i lack the literary vocabulary to analyze poetry, so i will simply say that i loved the author's style, especially her occasional use of concrete poetry (see right), which flitted around the page, forming images through both movement and word.  i was impressed at her ability to convey a surprising amount of emotion in very few words.  

if you're looking for a book of happy-go-lucky poetry, you might want to look elsewhere as the bulk of this book deals in  complicated emotions and physical and emotional trauma.  i didn't relate with every experience lovelace shared, but i get the sense that a reader who has experienced struggles similar to hers might find significantly more resonance and recognize a bit of themselves on the page. 

My Rating: 3.75 Stars

For the Sensitive Reader:  The author includes a trigger warning at the very beginning of this book. It reads: this book contains sensitive material relating to: child abuse, intimate partner abuse, bullying, sexual assault, self-harm, eating disorders, queerphobia, menstruation, alcoholism, racism, trauma, death, suicide, grief, cancer, fire, & possibly more.  So, there's that.  There's also approximately 10 F-words (as well as a few other instances of profanity), and approximately two poems that have anti-religious or anti-God sentiment.


(summary from the back of book - image from

my review:  the witch doesn't burn in this one is about the fire that exists at the heart of women, flames that could burn their oppressors to ash, if given the opportunity.  to clarify, this book is not really about witchcraft. in her poems, the author uses the term 'witch,' to symbolizes any woman who refuses to be dominated, categorized, or controlled by morally-depraved 'match-boys.'  

brace yourself for some raw, honest emotions because lovelace is passionate and she is pissed. in clever and insightful prose, lovelace addresses physical and sexual abuse, sexism, eating disorders, rape culture, self-harm, and more, as she defiantly unleashes all the feelings women are told we must repress -- frustration, fury, indignation, etc. -- in the name of being niceattractive, and polite.  while some of the poems feel like liquid rage unbottled, others land like a healing balm or gentle encouragement.  all stand as a reminder that women are magnificent, important, and powerful.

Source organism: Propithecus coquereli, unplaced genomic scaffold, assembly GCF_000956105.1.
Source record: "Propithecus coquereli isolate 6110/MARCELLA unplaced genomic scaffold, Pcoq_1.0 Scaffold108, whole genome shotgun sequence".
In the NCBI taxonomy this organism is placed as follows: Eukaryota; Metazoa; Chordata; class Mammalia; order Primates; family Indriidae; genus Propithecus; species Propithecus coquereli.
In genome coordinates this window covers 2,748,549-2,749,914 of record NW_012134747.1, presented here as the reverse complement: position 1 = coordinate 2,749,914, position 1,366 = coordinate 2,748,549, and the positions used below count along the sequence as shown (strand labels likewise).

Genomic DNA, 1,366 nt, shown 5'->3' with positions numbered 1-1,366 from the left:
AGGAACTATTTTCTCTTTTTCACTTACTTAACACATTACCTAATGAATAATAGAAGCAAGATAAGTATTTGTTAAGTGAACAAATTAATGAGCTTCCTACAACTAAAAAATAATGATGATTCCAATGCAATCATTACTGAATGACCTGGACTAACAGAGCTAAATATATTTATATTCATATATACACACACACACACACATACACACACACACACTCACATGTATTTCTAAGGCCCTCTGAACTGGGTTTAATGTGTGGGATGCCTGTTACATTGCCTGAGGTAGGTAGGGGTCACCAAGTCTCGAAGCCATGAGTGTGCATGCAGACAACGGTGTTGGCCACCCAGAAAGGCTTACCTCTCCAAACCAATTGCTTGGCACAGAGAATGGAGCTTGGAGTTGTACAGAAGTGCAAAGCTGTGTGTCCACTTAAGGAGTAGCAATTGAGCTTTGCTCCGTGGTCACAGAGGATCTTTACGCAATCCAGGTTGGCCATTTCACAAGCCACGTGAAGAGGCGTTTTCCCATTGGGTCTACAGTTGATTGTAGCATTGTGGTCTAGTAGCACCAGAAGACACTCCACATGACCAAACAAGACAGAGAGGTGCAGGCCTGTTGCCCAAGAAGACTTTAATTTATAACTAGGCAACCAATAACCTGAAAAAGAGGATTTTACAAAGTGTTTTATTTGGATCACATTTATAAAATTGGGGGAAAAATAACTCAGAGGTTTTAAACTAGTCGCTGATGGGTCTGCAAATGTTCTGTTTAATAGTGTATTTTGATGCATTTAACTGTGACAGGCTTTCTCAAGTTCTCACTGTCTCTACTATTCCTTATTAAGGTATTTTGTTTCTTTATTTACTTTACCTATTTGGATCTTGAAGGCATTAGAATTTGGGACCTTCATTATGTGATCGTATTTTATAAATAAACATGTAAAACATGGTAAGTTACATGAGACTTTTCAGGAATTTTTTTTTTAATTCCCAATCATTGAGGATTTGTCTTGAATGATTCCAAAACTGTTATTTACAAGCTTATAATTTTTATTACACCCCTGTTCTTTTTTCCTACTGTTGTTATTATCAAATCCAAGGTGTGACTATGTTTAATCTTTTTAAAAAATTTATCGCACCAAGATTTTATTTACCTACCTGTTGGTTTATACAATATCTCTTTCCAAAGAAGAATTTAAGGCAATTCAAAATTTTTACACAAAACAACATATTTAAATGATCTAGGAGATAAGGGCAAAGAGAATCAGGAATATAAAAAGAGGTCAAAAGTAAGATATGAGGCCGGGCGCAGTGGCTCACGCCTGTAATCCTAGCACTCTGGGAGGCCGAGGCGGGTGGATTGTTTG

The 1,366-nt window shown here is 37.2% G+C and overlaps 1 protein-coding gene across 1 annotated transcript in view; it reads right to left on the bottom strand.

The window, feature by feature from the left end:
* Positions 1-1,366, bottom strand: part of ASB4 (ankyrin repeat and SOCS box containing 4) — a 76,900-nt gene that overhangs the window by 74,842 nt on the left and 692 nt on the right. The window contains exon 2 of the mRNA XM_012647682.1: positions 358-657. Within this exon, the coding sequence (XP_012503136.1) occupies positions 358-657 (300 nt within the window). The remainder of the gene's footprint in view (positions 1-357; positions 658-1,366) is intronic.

here is an example of one of my favorite poems.  apologies if the second column doesn't line up as nicely as it should.  my computer hates me.
telling me                                a story
not all men                              meant to warn
have                                        other people's 
bad intentions                         daughters.

doesn't do                               & i will still
anything to                             cry when i turn on
reassure                                  the television 
me.                                         to find

after i                                     yet
walk away from you,             another man
nothing will have                   getting away
changed                                 with

i will still                               well --